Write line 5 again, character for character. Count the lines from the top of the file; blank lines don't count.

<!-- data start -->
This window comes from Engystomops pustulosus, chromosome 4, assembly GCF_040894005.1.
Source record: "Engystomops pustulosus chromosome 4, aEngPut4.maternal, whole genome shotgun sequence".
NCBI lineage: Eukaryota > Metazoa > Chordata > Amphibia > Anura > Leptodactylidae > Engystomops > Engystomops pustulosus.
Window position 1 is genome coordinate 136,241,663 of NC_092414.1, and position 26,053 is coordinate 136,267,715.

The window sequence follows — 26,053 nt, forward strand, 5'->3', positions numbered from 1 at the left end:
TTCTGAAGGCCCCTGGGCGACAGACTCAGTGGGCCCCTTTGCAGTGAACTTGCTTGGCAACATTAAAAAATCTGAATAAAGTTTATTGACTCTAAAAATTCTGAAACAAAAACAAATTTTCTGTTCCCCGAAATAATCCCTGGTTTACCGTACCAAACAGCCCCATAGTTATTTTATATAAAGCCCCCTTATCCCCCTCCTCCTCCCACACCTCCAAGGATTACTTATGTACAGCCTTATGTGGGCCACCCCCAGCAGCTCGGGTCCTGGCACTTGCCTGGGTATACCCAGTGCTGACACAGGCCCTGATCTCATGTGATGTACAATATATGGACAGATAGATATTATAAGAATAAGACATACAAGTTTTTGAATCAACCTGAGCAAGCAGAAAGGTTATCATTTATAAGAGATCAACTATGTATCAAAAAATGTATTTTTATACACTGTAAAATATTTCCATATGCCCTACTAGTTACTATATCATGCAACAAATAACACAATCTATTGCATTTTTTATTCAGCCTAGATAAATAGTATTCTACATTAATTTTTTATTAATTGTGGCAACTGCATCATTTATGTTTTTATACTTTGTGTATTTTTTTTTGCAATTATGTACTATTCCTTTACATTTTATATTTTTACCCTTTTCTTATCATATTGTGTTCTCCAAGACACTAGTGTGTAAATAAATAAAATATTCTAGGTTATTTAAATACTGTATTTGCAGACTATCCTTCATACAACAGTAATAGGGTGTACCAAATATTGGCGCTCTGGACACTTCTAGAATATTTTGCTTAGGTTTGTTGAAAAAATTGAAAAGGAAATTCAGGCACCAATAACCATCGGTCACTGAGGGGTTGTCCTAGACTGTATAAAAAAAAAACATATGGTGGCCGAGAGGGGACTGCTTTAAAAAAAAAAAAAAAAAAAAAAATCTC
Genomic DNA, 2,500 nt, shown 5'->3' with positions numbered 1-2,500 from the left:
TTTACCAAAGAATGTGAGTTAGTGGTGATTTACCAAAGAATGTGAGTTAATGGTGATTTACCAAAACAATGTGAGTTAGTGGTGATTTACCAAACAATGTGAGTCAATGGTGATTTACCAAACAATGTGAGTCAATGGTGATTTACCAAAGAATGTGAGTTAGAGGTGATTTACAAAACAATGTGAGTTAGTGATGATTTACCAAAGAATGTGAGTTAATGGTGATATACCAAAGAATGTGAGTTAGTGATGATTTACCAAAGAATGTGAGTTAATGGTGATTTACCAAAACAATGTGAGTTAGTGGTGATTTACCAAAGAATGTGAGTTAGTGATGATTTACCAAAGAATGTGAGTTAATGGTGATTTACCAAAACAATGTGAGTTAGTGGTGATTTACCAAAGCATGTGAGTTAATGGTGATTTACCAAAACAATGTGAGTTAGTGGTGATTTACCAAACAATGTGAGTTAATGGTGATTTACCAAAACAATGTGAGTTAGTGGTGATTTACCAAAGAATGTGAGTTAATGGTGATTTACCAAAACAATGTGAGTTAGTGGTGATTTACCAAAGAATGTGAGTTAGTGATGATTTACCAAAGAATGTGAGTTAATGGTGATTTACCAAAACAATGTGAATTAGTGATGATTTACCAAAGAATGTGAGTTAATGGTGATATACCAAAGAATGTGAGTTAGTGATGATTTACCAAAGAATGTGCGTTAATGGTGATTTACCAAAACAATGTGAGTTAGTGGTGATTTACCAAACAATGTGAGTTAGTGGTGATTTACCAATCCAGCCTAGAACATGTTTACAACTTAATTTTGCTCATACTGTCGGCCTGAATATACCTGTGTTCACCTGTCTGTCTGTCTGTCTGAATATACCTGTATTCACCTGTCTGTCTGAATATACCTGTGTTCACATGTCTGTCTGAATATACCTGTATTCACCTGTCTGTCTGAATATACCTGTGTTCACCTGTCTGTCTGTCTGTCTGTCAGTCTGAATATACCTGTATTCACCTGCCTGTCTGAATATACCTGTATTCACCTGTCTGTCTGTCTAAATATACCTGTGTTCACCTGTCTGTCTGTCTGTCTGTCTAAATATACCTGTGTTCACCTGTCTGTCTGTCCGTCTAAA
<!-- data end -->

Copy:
The window sequence follows — 26,053 nt, forward strand, 5'->3', positions numbered from 1 at the left end: